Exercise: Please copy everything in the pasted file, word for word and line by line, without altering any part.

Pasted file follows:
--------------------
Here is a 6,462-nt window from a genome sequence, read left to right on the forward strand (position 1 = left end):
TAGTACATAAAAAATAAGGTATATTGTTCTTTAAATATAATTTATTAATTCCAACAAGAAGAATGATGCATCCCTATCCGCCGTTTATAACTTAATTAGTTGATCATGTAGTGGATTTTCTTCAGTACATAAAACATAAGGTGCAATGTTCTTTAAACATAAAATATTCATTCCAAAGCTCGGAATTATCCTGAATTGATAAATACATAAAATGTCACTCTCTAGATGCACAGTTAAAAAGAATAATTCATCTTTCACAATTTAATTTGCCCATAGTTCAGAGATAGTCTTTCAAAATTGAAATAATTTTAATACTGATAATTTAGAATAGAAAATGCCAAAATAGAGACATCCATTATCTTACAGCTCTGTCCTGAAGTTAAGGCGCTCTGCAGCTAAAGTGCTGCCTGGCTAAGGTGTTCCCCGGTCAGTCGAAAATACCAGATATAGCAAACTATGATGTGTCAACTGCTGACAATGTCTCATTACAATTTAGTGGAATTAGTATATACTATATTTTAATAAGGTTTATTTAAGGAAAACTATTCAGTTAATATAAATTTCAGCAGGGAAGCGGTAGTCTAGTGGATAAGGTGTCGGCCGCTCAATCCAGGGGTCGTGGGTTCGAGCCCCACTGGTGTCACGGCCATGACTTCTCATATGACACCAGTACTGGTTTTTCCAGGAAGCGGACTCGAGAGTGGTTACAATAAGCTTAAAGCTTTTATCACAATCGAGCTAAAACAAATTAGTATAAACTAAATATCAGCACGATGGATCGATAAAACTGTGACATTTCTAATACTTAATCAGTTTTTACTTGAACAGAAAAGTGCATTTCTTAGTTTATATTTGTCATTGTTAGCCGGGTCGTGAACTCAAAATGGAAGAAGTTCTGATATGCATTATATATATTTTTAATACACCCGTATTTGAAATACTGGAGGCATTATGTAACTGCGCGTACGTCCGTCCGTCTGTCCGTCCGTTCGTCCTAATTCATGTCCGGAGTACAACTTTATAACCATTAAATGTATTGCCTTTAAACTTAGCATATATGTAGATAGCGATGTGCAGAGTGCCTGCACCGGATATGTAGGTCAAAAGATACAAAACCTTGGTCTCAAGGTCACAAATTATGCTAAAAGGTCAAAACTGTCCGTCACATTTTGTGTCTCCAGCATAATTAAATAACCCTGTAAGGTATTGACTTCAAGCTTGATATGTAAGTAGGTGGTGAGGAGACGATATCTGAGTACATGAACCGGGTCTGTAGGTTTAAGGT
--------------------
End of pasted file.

Here is a 6,462-nt window from a genome sequence, read left to right on the forward strand (position 1 = left end):
TAGTACATAAAAAATAAGGTATATTGTTCTTTAAATATAATTTATTAATTCCAACAAGAAGAATGATGCATCCCTATCCGCCGTTTATAACTTAATTAGTTGATCATGTAGTGGATTTTCTTCAGTACATAAAACATAAGGTGCAATGTTCTTTAAACATAAAATATTCATTCCAAAGCTCGGAATTATCCTGAATTGATAAATACATAAAATGTCACTCTCTAGATGCACAGTTAAAAAGAATAATTCATCTTTCACAATTTAATTTGCCCATAGTTCAGAGATAGTCTTTCAAAATTGAAATAATTTTAATACTGATAATTTAGAATAGAAAATGCCAAAATAGAGACATCCATTATCTTACAGCTCTGTCCTGAAGTTAAGGCGCTCTGCAGCTAAAGTGCTGCCTGGCTAAGGTGTTCCCCGGTCAGTCGAAAATACCAGATATAGCAAACTATGATGTGTCAACTGCTGACAATGTCTCATTACAATTTAGTGGAATTAGTATATACTATATTTTAATAAGGTTTATTTAAGGAAAACTATTCAGTTAATATAAATTTCAGCAGGGAAGCGGTAGTCTAGTGGATAAGGTGTCGGCCGCTCAATCCAGGGGTCGTGGGTTCGAGCCCCACTGGTGTCACGGCCATGACTTCTCATATGACACCAGTACTGGTTTTTCCAGGAAGCGGACTCGAGAGTGGTTACAATAAGCTTAAAGCTTTTATCACAATCGAGCTAAAACAAATTAGTATAAACTAAATATCAGCACGATGGATCGATAAAACTGTGACATTTCTAATACTTAATCAGTTTTTACTTGAACAGAAAAGTGCATTTCTTAGTTTATATTTGTCATTGTTAGCCGGGTCGTGAACTCAAAATGGAAGAAGTTCTGATATGCATTATATATATTTTTAATACACCCGTATTTGAAATACTGGAGGCATTATGTAACTGCGCGTACGTCCGTCCGTCTGTCCGTCCGTTCGTCCTAATTCATGTCCGGAGTACAACTTTATAACCATTAAATGTATTGCCTTTAAACTTAGCATATATGTAGATAGCGATGTGCAGAGTGCCTGCACCGGATATGTAGGTCAAAAGATACAAAACCTTGGTCTCAAGGTCACAAATTATGCTAAAAGGTCAAAACTGTCCGTCACATTTTGTGTCTCCAGCATAATTAAATAACCCTGTAAGGTATTGACTTCAAGCTTGATATGTAAGTAGGTGGTGAGGAGACGATATCTGAGTACATGAACCGGGTCTGTAGGTTTAAGGT